Alan Weissberger Wireless

Workshop Report: Clearwire on track with rollouts and app tools, but MSO partners struggle with Business Models

Author's Disclaimer: Unlike many "would be journalists" that are either always negative on WiMAX, or are "perennial pollyannas" that produce an endless stream of recycled "happy talk," this author tries to be balanced and objective of WiMAX in general and the WiMAX events covered in particular. This author been covering WiMAX for over 6 years now, with more than 200 published articles on that technology.  I report what I hear and see on view graphs presented and/or video clips.  This author has no business relationships with Clearwire or any other WiMAX related company or entity. Please read on……


Clearwire briefed potential application developers at a well attended CLEAR Developer workshop in Santa Clara, CA on March 2, 2010. The key sessions were Upcoming 4G WiMAX APIs and Tools, The 4G WiMAX Business Opportunity for Developers, and the wrap up session revealing where Clearwire is now and where they're going. You can find all the Sessions and speakers here.

We will skip the discussion of WiMAX APIs and Tools, which was already covered in detail at the Feb 10th IEEE ComSoc SCV meeting (you can access the slides at:

Nonetheless, we noticed a lot of keen interest amongst developers who were accessing Clearwire's Silicon Valley 4G Innovation Network using 4G USB sticks (AKA dongles) attached to their notebook PCs. It seems indoor coverage worked fine in the Santa Clara Convention Center, where the workshop was held.

However, we were quite disappointed that neither Comcast or Time Warner Cable had any new services (other than high speed Internet) to tell us about.  This despite the video content owned by Comcast and the managed networks that MSOs own (which could be used for transport and delivery of premium services).  More about this later in the article.

The Wholesale Opportunity

Clearwire (CLRW) was said to own more licensed spectrum in major cities than any other wireless network operator. Their "4G" network, known as CLEAR, is now covering more than 34 million points of presence (POPs) as of 4Q-2009.1 It is also commercially available in 27 different U.S. cities including Seattle, Honolulu and Maui. CLRW plans to build out their mobile WiMAX network to reach 120 million POPs by the end of 2010. They will have launched CLEAR service in most major U.S. cities by the end of the year including New York, San Francisco, Boston, Houston, Kansas City and Washington, DC. By this time next year, the CLEAR network will stretch from coast to coast and cover all the major U.S. cities.

In addition to selling "4G" fixed and mobile wireless broadband Internet access, Clearwire has MVNO (wholesale) agreeements with three of their large investors –Sprint, Comcast, Time Warner Cable– who are reselling the service under their respective brand names. These partners were said to have a combined customer base of approximately 100M subscribers and their well known brand names would help the combined entities achieve a critical mass of customers much quicker than if only Clearwire was selling WiMAX services.2 Wholesale resellers will also drive WiMAX ecosystem development and investment, according to Randy Dunbar, Vice President, Wholesale Marketing & Strategy, Clearwire.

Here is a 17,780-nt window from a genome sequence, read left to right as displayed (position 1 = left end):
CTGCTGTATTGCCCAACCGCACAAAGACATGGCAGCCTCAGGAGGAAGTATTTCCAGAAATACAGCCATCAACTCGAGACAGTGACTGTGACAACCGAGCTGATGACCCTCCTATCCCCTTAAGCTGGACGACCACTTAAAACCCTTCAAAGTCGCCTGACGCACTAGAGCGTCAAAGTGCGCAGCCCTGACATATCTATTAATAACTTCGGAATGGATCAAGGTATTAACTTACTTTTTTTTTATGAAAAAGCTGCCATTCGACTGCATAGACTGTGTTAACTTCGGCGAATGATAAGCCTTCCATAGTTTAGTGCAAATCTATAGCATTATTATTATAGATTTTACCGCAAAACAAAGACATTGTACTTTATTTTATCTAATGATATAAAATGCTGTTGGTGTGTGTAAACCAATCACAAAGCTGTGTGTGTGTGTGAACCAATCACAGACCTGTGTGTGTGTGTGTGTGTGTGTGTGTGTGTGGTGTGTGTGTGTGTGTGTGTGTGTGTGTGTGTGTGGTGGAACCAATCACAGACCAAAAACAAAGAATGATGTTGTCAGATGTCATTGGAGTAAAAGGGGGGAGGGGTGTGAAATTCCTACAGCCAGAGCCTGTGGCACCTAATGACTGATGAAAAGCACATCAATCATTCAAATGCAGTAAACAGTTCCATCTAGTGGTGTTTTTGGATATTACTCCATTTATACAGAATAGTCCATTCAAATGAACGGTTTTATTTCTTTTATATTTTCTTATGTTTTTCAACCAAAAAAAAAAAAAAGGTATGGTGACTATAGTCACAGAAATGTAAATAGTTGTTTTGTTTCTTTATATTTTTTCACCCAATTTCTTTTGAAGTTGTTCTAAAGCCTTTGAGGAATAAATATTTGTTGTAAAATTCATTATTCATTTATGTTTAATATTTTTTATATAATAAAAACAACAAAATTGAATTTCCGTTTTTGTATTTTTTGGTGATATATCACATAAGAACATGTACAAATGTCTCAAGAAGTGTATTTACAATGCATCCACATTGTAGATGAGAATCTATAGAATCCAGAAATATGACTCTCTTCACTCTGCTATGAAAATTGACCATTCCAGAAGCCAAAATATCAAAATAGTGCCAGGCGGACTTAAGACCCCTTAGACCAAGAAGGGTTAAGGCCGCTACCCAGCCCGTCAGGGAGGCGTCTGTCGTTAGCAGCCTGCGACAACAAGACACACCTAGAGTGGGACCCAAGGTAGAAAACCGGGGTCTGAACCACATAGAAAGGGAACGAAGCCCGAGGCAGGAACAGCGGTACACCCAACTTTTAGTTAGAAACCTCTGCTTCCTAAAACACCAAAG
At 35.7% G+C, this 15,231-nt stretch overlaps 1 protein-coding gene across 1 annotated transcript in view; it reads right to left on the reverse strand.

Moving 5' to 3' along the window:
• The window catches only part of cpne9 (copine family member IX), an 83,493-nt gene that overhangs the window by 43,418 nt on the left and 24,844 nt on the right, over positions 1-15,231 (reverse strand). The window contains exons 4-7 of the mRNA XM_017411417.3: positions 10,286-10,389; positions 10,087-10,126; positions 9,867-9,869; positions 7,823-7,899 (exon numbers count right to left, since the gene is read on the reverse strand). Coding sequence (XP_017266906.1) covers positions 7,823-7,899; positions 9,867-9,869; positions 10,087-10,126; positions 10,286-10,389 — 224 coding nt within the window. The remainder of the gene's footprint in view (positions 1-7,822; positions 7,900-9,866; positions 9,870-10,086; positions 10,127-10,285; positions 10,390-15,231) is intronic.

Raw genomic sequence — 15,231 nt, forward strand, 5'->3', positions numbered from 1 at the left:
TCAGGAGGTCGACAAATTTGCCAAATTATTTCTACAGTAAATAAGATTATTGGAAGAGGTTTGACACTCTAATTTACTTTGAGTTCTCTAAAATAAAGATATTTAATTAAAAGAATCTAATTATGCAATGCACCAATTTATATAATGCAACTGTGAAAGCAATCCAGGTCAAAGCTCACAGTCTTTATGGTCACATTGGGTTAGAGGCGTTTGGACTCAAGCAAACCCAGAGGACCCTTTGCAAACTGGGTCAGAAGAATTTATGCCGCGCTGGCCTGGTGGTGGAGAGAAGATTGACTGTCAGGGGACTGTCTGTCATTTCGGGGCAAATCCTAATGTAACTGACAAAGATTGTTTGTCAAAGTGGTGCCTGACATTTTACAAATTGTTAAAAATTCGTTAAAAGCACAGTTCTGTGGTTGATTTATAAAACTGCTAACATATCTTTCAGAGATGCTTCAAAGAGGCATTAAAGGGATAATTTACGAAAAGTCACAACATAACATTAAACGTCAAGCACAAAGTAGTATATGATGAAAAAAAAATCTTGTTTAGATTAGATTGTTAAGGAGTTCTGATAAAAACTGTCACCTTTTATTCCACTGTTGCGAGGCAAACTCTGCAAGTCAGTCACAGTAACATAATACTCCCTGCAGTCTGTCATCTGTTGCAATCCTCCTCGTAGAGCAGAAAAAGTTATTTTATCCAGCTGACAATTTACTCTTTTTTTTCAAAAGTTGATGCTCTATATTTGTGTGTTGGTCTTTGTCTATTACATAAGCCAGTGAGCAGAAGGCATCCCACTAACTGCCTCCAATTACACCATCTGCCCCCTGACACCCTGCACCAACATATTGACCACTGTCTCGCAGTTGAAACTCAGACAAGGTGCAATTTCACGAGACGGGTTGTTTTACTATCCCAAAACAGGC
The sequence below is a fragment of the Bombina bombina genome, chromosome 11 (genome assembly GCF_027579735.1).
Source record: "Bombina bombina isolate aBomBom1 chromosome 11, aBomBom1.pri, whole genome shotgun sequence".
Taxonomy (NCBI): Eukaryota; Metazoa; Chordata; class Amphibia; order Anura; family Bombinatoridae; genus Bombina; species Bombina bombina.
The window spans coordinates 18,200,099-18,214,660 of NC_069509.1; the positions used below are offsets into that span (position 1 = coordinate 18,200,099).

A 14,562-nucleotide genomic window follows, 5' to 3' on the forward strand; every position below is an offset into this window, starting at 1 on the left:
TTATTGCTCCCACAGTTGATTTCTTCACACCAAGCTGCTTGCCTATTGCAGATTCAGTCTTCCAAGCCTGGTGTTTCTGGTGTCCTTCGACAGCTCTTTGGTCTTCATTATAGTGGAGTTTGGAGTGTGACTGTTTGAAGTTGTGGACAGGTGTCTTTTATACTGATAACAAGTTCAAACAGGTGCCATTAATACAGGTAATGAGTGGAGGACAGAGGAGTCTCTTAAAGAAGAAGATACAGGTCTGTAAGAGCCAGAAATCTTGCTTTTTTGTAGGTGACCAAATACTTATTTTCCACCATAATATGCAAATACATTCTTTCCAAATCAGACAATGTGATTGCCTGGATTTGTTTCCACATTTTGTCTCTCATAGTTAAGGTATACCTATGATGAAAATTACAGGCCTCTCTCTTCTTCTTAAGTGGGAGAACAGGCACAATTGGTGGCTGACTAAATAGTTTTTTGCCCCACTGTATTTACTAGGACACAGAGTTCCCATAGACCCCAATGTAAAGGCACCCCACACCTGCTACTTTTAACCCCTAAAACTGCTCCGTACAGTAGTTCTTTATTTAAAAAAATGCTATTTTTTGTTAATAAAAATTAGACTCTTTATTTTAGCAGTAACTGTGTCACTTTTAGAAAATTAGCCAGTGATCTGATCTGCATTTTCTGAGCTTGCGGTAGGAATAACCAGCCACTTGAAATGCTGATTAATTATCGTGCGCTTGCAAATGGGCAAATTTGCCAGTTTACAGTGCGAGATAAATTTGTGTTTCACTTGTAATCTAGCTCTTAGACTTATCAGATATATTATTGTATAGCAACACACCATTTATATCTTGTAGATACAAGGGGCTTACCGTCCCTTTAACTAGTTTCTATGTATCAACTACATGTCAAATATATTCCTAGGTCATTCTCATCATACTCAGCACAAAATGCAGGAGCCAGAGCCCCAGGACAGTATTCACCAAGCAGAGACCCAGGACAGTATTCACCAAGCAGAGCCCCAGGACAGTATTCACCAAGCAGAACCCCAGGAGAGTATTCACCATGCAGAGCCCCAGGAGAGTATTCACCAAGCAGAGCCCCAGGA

Mr. Dunbar told the audience that Clearwire has recently seen a lot of interest from potential MVNO resellers. These MVNOs may include companies involved in: consumer electronics, retailers, CLECs, pre-paid/targeted market segments, smart grid and Machine to Machine (least understood by Clearwire, but with tremendous potential). The new resellers will help Mobile WiMAX deployment in diverse market segments such as: mobile consumer, home entertainment, power Internet user, SOHO, small business, large enterprise, vertical business', road warriors (i.e. business travelers).

Currently, there is only one known hand held device available for CLEAR -the Samsung Mondi. "4G" access is currently obtained using an external USB modem or "dongle," embedded WiMAX in a PC, or a "personal" WiFi hotspot (many of which require an external USB dongle to access the WiMAX network). But Mr. Dunbar said that a "range of connected devices" are coming for CLEAR. These devices include: smart phones, STBs, DVR, mobile modems, MIDs (Mobile Internet Devices), Consumer Electronics gadgets (such as portable media players). Randy hit my hot button when he stated that programmed video and time/place shifted video would be delivered via the 4G CLEAR network (see next section of this article).

Two Cable (MSO) MVNOs reselling Clearwire's mobile WiMAX network

Comcast, the largest MSO in the U.S., resells the CLEAR network as "Hi-Speed 2go." It's branded mobile WiMAX service is available in Portland, Atlanta, Chicago, Philadelphia, Seattle/Bellingham area. Katie Graham, Director, Wireless Business Development said there were two ways mobile WiMAX could be purchased from Comcast:3

  • "Fast Pack": Cable Internet (home access) bundled with High-Speed 2go
  • "Bolt on": High-Speed 2go for existing High-Speed Internet customers.

A free WiFi router is included in Hi Speed 2 Go offers. More details on the Comcast mobile WiMAX service is at: